The summer holidays provided a great opportunity to reflect upon the previous year and rejuvenate for 2018 ahead. This year’s hiatus allowed time to investigate some of the realities that have and will continue to shape the future of our Art market. One of the unavoidable realities of this past year and indeed the last decade is the rate at which we are losing our First Contact artists.
Yannima Pikarli Tommy Watson, Pangkalangu (2013), Acrylic on linen, 112 x 102cm
In December, we lost one of the true greats, Yannima Pikalri Tommy Watson who reinvented the way in which we view our country. Through his eyes and his paintings we saw a landscape so often depicted in ochres, reds and browns in vibrant spectrum. Whilst known best for his own oranges and reds, it is the blues, yellows, whites, pinks, magentas and greens that allowed him to reach new audiences globally. No matter which way the you read the numbers, on merit there is no artist of the contemporary indigenous art movement that can compare to his record. Whilst we knew Tommy and his work intimately, he is only one of this finite group of painters who experienced the world before “white man”. People who were initiated into their cultures in a tradition of some 30,000 + years of linage, who through the medium of paint since the 1970’s are producing work uninhibited by the upheaval and external forces thrust upon them.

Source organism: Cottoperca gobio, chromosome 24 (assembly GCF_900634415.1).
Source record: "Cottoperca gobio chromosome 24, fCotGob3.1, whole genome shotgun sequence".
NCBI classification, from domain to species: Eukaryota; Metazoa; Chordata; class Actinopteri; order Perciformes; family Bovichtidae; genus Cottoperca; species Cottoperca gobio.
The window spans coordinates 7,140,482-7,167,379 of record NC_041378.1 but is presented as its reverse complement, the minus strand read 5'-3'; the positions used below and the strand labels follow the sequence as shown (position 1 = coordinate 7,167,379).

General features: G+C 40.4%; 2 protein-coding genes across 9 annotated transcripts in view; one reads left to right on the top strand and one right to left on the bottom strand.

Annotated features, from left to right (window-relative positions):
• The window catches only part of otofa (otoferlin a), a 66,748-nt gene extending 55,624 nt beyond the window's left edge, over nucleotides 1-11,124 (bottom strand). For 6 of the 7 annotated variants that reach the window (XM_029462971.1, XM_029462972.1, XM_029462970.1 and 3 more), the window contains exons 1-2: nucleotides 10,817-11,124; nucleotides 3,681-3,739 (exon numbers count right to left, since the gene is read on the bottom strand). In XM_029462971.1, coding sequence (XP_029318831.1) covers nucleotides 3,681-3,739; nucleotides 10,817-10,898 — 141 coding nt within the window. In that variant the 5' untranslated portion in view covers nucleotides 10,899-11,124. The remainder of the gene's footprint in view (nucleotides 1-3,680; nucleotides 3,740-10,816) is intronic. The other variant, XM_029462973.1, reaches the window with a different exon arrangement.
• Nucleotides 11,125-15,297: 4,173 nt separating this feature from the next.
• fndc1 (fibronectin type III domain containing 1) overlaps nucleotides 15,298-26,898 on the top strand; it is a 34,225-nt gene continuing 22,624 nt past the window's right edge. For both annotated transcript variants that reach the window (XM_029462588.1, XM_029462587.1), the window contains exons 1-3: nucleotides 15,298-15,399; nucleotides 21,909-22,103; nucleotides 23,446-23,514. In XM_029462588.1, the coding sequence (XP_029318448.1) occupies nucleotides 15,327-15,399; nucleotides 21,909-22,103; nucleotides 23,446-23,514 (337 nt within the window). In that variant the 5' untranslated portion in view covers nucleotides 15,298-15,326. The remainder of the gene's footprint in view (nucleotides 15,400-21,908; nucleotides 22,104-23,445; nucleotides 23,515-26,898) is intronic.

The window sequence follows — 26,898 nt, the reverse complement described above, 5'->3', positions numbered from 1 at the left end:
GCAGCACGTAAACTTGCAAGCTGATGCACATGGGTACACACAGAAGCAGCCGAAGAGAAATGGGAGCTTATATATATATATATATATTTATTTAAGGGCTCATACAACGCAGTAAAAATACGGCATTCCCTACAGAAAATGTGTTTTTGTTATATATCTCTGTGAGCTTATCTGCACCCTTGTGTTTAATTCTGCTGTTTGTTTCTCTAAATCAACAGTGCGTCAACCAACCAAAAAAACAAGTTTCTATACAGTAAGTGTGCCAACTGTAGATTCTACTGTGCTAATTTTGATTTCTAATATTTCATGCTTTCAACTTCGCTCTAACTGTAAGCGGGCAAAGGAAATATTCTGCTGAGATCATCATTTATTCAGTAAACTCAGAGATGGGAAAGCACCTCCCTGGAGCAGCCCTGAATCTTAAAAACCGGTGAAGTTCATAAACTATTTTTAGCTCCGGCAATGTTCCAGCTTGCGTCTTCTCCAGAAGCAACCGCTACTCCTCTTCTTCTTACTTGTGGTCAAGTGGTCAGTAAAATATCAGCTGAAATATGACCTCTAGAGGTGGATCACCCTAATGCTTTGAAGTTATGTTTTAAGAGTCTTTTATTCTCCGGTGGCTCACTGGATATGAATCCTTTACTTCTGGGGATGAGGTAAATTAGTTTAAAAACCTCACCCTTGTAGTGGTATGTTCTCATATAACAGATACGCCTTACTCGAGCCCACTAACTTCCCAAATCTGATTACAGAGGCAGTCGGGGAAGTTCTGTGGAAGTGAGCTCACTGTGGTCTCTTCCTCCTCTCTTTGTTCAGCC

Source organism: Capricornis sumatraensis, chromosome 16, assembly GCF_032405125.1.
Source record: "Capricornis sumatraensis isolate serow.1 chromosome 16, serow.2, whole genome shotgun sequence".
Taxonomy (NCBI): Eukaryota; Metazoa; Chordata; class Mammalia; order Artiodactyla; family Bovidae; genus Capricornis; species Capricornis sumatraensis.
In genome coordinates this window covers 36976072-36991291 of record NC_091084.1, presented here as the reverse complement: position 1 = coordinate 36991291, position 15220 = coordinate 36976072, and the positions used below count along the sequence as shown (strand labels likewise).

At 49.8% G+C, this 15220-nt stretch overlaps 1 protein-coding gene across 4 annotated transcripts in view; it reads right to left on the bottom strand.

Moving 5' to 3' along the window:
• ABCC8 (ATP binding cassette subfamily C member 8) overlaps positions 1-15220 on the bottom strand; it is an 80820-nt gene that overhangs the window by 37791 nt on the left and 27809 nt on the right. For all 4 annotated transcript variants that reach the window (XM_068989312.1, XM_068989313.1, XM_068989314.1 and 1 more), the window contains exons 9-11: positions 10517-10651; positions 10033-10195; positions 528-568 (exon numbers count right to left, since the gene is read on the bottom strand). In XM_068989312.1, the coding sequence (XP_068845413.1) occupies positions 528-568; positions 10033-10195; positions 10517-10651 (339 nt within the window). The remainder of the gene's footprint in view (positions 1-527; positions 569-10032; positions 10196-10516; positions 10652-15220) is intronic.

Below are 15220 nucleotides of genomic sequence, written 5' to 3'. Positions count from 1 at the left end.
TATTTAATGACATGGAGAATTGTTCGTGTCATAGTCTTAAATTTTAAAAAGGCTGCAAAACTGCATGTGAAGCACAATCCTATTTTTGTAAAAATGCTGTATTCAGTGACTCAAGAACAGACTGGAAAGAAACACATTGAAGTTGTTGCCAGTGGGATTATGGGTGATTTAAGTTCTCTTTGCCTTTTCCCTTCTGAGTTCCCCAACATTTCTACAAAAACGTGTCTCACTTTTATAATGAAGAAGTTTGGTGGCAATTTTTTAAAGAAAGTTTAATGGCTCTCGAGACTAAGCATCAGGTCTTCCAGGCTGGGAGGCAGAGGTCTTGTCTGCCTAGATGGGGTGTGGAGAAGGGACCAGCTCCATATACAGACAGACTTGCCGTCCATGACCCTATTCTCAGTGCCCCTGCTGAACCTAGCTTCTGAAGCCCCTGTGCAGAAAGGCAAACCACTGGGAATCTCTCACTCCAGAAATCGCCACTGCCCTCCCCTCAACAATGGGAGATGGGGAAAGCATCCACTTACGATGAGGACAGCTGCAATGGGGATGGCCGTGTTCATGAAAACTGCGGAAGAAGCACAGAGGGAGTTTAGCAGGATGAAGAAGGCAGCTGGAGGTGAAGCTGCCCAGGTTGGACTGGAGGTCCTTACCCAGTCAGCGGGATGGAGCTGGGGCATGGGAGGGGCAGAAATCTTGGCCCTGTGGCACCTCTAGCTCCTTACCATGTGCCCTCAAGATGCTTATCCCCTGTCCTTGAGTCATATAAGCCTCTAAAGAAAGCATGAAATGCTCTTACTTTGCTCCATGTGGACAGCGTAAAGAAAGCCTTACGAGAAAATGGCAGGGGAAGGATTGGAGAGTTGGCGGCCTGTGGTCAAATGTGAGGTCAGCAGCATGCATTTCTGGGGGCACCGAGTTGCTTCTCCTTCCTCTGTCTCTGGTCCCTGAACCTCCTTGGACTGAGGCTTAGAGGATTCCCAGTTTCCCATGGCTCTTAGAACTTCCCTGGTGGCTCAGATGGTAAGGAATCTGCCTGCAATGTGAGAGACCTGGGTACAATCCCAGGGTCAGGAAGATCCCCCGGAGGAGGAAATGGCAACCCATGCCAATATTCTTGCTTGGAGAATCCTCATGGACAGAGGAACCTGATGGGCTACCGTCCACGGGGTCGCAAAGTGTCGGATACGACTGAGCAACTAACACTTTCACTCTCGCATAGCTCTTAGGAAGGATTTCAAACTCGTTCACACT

Warlimpirrnga Tjapaltjarri, Marawa (2018), Acrylic on Belgian linen,152 x 122cm
Given that the only Australian work in 2017 to be seen at the pinnacle of Art Fairs globally, the esteemed Art Basel was works by two Australian Aboriginal artists who “walked out” of the desert in 1984 – Warlimpirrnga Tjapaltjarri and Yukultji Napangati. We can’t deny that there is a movement afoot, with the reality that the last of this group will not be with us in the next decade or two, collectors internationally are gathering around this important crystallisation of human history. The last living, single linage cultures demise is tragically occurring before our eyes. In this newsletter, we want to celebrate a very small sample of the culture that this group of painters are leaving here for us to enjoy in the centuries to come.
George ‘Hairbrush’ Tjungurrayi, Mamultjulkunga (2017), Acrylic on linen, 152 x 122cm
Would you like to view more works by ‘First Contact’ Artists? Feel free to give us a call on (02) 9660 7799 or email us on [email protected]